posted on Nov, 12 2003 @ 07:16 PM
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Gaz, I mentally backhand you , pimp-style, and call you Suzie! They have not been referred to as "Crashhawks" in years. We won't talk about the first few years in service, though, if its all the same to you.

Sweat, newsflash for you: Pilots continuosly poormouth the rides of other jockeys.
The Longbow is definately not a waste of money and is an important part of the intergrated battlefield system. Certainly the additional avionics make the helicopter heavier, the 701c engines are capable enough for the task.

I can imagine a Kiowa pilot wishing the gunslinger not have Longbow; it probably makes him feel inadequate and redundant.

Yes, some rotorwing do have countermeasures, such as flare and chaff, and also have radar warning, such as the APR-39. Can they evade heatseeking missiles by handling alone? The pilots wish!

Will the helicopter become a thing of the past? Not all of them, but the longterm future is shadowy enough that even Sikorsky aircraft is putting their R&D geeks to the task of inventing teh next generation of VTOL machines. Meanwhile, the Army and Navy both are overhauling their existing 60's to give them many more years of life.



posted on Nov, 12 2003 @ 07:43 PM
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Originally posted by Thomas Crowne
Sweat, newsflash for you: Pilots continuosly poormouth the rides of other jockeys.
The Longbow is definately not a waste of money and is an important part of the intergrated battlefield system. Certainly the additional avionics make the helicopter heavier, the 701c engines are capable enough for the task.


Thomas Crowne, newsflash for you: Good try, but the Kiowa pilot I am referring to flew Apaches in West Germany and Korea for six years before transferring to the Kiowa. This is not a case of a "superiority complex." He knows what he is talking about because he flew them. Believe it, he thinks the Longbow is a great craft, so for one thing he isn't even poormouthing it, he is simply pointing out that you lose more for the advantages.

Really poor effort to even use the "my craft is better than you arguement." I mean, why would someone who flew Apaches and even worked on the Longbow project down at Fort Rucker badmouth it just out of badmouthing it? If he knows about it, he badmouths it for a good reason.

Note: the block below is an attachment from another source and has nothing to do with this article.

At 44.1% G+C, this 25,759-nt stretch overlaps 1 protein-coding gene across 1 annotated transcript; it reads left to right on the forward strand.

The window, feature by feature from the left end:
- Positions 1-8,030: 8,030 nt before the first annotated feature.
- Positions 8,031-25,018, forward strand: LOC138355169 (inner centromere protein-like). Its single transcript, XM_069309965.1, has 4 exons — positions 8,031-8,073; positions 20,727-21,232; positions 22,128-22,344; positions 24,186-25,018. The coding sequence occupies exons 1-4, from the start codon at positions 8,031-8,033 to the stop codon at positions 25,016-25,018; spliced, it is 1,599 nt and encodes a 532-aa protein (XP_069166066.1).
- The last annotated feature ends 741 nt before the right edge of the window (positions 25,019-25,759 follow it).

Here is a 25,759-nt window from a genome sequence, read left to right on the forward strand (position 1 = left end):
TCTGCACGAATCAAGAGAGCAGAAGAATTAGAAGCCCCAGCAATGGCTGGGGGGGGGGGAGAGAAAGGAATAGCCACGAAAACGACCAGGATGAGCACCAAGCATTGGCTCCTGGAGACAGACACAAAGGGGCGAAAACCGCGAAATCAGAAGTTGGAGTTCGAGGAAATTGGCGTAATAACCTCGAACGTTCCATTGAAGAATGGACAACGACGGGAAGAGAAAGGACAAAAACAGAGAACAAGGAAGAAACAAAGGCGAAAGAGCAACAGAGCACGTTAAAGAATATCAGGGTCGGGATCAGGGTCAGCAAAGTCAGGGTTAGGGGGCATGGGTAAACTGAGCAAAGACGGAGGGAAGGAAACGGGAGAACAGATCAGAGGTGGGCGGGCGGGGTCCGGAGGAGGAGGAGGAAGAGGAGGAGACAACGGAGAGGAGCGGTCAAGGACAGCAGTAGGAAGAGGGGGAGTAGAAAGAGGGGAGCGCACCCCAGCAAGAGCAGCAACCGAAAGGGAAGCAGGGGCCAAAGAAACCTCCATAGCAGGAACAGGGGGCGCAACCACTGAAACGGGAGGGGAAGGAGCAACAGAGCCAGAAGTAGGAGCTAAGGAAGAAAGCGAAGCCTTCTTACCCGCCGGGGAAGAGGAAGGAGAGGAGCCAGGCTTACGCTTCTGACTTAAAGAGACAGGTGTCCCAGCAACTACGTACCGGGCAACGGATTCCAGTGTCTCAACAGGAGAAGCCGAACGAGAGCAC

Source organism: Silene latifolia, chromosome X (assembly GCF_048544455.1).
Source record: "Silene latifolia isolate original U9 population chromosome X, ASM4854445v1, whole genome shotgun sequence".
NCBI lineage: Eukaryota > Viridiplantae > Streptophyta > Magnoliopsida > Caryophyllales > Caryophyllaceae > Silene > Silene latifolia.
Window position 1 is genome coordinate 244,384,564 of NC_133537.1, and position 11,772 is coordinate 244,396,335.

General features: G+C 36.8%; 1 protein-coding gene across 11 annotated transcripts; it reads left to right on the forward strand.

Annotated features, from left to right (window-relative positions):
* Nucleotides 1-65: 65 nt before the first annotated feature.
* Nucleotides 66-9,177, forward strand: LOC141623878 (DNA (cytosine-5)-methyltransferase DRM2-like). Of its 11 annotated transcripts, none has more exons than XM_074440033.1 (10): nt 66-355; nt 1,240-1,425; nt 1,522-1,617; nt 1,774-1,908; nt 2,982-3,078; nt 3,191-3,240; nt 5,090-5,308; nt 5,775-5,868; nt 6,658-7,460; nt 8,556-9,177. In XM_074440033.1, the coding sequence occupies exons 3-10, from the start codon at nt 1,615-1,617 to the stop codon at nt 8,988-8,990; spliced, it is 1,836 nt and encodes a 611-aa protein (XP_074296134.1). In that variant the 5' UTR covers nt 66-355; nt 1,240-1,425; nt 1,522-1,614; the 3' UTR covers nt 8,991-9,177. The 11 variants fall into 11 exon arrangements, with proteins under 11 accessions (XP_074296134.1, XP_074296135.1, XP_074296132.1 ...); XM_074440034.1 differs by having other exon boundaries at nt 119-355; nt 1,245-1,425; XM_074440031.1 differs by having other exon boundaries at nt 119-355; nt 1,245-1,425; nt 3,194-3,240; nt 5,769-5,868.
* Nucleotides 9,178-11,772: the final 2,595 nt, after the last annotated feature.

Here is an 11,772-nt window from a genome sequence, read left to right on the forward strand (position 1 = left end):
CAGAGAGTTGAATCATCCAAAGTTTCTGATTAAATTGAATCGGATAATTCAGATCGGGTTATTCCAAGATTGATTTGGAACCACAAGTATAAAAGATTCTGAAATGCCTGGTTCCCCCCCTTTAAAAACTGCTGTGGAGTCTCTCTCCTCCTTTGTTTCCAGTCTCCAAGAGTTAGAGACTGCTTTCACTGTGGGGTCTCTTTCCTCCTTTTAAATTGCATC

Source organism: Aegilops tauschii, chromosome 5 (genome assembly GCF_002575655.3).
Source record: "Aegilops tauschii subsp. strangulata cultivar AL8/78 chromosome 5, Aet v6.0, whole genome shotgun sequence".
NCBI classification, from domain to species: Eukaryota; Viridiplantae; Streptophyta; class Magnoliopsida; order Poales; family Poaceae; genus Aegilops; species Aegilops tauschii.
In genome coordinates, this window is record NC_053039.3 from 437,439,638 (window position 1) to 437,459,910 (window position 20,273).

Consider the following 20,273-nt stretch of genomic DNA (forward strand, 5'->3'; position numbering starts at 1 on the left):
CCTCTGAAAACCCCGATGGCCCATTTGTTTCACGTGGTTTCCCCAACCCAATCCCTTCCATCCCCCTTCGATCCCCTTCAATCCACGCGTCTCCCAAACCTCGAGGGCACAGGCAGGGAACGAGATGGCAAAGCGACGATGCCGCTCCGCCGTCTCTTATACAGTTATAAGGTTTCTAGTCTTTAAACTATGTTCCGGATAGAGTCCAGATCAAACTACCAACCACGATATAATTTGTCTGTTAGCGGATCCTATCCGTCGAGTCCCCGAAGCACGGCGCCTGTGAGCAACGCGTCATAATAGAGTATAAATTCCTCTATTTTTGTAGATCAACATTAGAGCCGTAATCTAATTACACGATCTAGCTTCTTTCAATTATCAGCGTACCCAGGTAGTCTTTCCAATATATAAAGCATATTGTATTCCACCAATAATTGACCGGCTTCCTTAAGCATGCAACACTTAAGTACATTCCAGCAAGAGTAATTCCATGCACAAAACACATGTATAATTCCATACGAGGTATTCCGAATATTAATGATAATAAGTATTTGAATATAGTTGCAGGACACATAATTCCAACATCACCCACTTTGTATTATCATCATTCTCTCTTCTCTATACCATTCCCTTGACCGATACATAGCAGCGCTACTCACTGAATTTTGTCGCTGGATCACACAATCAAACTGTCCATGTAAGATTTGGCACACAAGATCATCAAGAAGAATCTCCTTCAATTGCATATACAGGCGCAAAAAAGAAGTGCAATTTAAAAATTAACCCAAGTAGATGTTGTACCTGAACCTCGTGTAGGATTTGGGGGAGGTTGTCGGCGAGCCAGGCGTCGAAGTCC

posted on Nov, 12 2003 @ 07:44 PM
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Originally posted by Gazrok
They're not called "Crash Hawks" for nothing! (Though TC is gonna rip me a new one for that, hehe....
)

Actually, seems there are some things coming down the pipe (VTOL craft), that will make most choppers obsolete....

I'd love to hear TC's answer to this thread though, as this is really his area of expertise if I remember correctly...


So far TC has only used the "my craft is better than yours" excuse, which doesn't work too well.



posted on Nov, 12 2003 @ 07:57 PM
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New Zealand still flys Vietnam war era helicopters from what I read



Originally posted by magestica
Battle wounds all over their mechanical bodies...but they forever prevail..they'll never become obsolete. They can go where no plane can, they can silence and hover. Some choppers have been around for so many years with little upgrades and fine tunings and they still remain top of the line..amazing



posted on Nov, 12 2003 @ 08:09 PM
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Well, come on down to Ft. Rucker and speak to some experts. You can stay at my house, I'm only 10 minutes from post.
I'd tried to get my engineer wife to come and type a bit, but as she is baking a cake right now, she says she has no time for my "silly little board".

You say he is flying the what, now? Why would he now throw rocks at something else? You really don't understand the mentality, do you?

You've spoken to how many of these guys? Really, him, huh? I'm sorry, but the gunslingers around here don't really share is lack of lust for the Longbow, and I've really never known anyone to be enthusiastic about the -58. I mean, never.

A couple more things to point out to you, the Longbow, like the Apache, is not a dogfighter aircraft. It is not necessary that they have extreme maneuverability. They destroy mobile and stationary ground targets, usually from a distance. The added avionics does not interfere with its mission. Plain and simple. The Longbow radar enhances its mission capablity, therefore it is not a waste.

The Commanche, on the other hand, has been a challenge for the guys, as the customer kept adding more and more to the package, really pushing both the airframe and the powerplant. It'll be interesting to see what the jocks say; does it flow through the landscape as silently as a Commanche on recon, or does it lumber like the Commanches 8 3/4 month pregnant squaw?